The concept of "clutch" is a tricky one in the sports analysis realm. There are a number of problems in interpreting clutch data. Sample sizes are small, the projectability of clutch-inspired metrics is questionable and the very definition of what constitutes a clutch situation is nebulous. Yet we know that clutch situations exist because we see them every night, and the ability to function efficiently in tight situations is a hallmark of basketball's best teams.
Discussions about clutch in the NBA are different than similar debates among our baseball brethren due to fundamental differences between the sports. In baseball, batters take turns and exercise no control over the base/out situations in which they appear. The Detroit Tigers would love it if they could send Miguel Cabrera up in every tight situation, but that's not the way it works. In basketball, teams can and do refocus their schemes around their best players down the stretch of close games.
That makes things more interesting from a strategic standpoint, because it's easy to look at teams that are underachieving or overachieving against their point differentials and wonder if the disparities are due to clutch play. And if so, are the issues related to who's on the floor, and who gets the ball? All of these elements are easy to measure, and the data easy to acquire.
At the same time, there is still the question of definition. The most standard definition of clutch situations in the NBA is "any possession during the last five minutes of a game in which the teams are within five points of each other." If that definition seems arbitrary, it's because I suspect it is.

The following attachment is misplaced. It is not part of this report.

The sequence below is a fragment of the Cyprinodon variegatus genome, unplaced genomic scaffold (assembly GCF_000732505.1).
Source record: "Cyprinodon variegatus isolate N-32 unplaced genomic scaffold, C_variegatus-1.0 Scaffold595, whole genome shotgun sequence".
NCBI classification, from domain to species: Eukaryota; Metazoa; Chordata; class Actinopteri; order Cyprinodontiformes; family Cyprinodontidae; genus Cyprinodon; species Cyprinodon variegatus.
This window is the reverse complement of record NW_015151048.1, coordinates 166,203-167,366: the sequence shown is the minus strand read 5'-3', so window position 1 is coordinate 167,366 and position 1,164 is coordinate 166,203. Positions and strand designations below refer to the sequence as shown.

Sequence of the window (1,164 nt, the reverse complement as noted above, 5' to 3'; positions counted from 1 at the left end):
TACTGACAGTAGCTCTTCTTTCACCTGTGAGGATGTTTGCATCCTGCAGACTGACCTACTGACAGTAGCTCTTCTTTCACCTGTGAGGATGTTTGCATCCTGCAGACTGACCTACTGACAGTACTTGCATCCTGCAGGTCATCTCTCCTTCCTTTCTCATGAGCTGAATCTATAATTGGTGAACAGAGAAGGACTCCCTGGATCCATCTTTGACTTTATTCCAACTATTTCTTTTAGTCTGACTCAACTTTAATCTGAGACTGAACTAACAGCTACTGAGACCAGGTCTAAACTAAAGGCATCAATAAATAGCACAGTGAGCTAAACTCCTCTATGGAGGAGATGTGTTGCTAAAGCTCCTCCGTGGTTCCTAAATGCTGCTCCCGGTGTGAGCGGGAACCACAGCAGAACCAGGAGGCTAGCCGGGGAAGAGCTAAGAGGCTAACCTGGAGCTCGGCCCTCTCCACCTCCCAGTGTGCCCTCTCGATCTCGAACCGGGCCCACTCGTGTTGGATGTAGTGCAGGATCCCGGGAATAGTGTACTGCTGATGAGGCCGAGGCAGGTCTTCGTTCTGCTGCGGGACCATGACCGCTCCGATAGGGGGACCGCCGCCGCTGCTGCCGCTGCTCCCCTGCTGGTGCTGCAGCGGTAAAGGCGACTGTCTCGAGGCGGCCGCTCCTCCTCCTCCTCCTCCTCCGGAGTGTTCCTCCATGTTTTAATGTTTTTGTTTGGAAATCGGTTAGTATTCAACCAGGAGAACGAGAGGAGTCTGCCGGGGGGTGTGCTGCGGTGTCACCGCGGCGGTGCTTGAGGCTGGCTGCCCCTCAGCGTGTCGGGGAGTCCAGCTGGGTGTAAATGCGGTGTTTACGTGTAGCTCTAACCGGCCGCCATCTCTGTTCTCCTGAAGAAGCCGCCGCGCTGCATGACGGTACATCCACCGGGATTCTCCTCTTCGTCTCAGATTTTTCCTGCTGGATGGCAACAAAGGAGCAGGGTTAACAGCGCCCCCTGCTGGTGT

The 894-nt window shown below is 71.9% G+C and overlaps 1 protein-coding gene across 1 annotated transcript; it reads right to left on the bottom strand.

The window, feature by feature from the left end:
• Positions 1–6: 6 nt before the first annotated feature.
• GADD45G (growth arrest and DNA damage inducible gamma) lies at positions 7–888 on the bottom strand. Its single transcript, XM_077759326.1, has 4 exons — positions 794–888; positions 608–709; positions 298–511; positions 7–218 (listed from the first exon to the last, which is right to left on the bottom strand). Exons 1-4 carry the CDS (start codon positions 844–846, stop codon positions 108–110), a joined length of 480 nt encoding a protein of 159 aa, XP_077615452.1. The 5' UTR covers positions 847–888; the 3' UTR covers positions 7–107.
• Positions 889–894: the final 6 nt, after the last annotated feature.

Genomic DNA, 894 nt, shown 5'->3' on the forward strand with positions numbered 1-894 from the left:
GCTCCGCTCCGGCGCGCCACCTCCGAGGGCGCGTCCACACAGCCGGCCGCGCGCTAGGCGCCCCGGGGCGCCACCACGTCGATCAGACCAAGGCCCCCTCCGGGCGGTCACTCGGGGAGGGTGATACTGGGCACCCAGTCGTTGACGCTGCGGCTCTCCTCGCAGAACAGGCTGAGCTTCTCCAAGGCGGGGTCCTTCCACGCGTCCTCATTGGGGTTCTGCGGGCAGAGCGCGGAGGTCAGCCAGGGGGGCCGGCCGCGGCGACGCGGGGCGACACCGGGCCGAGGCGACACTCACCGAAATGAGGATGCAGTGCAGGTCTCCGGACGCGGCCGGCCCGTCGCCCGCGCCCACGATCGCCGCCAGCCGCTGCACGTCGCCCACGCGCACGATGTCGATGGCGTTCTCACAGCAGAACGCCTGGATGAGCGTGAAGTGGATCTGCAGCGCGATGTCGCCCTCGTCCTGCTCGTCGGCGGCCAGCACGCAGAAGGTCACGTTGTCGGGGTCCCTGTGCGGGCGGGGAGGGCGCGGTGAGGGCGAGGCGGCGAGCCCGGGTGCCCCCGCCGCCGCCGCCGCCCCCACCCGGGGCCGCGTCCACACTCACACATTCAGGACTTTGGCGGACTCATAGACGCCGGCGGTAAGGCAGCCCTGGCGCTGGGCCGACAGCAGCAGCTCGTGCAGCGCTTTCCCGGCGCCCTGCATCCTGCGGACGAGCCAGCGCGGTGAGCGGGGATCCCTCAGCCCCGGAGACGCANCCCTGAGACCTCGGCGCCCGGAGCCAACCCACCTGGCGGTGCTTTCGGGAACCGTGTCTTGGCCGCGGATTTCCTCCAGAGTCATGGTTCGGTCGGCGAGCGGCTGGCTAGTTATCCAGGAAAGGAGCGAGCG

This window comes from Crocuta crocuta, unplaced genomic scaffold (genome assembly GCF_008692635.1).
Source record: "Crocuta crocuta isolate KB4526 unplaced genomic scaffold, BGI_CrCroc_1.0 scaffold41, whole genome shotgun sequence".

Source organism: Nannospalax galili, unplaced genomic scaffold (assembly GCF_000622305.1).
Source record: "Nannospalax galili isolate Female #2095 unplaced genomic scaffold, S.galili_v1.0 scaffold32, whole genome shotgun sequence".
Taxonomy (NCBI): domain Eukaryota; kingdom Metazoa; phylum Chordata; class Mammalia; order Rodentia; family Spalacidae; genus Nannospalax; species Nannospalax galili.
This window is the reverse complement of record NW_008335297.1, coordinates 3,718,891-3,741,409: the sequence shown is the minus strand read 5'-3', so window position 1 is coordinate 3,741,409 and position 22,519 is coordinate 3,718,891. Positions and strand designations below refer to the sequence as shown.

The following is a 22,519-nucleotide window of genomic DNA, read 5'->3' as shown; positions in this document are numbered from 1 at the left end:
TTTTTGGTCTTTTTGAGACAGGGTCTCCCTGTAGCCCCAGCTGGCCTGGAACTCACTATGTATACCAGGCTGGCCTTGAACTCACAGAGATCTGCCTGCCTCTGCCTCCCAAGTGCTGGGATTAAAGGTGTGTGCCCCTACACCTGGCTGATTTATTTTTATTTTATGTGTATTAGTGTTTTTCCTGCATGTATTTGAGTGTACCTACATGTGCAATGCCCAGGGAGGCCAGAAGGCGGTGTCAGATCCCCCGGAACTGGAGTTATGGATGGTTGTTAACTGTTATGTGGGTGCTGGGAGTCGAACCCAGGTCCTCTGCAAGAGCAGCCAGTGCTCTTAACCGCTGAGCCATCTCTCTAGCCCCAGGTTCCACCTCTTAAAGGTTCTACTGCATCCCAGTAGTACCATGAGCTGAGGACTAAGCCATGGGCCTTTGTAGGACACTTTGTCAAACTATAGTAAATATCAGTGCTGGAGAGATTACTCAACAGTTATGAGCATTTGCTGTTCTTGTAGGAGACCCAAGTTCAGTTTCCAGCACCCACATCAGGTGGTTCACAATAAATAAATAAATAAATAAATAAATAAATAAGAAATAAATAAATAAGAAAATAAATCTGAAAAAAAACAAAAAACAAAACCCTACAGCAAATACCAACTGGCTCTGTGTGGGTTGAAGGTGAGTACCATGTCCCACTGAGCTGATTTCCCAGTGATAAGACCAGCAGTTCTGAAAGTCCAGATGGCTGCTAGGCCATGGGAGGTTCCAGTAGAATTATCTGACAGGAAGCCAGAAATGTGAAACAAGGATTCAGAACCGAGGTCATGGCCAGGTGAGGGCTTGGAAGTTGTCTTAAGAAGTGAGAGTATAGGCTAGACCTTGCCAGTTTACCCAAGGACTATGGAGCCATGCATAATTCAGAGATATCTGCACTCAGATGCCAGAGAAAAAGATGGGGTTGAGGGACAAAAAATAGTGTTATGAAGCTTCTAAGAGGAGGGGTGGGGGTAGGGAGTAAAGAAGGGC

However, the narrower the definition of clutch we use, the smaller the sample sizes. We're already talking about a fairly tiny subset of NBA data as it is. But it's important info -- through Tuesday, 624 games have been played this season, and 327 of them have involved clutch possessions (52 percent).
One important thing to remember: The best clutch strategy is to avoid clutch situations. Teams are more defined by their blowouts than their close games. For instance, the Golden State Warriors have played just 32 clutch minutes all season and have had just 11 games that involved at least some clutch possessions. They've won nine of those, so that's yet another area in which the Warriors have excelled. But it's more impressive that Golden State has gone 24-4 in games with no real tight situations. Teams are ranked by their point differential per 100 clutch possessions. All clutch data was taken from NBA.com/Stats.
Best clutch teams
1. Golden State Warriors: (plus-63.2)
Because the samples are so small, clutch data can yield some unruly numbers. Nevertheless, the Warriors' performance in close games has been incredible. They have the best offensive rating and defensive rating of any team in clutch spots, but even that doesn't do justice to Golden State's dominance.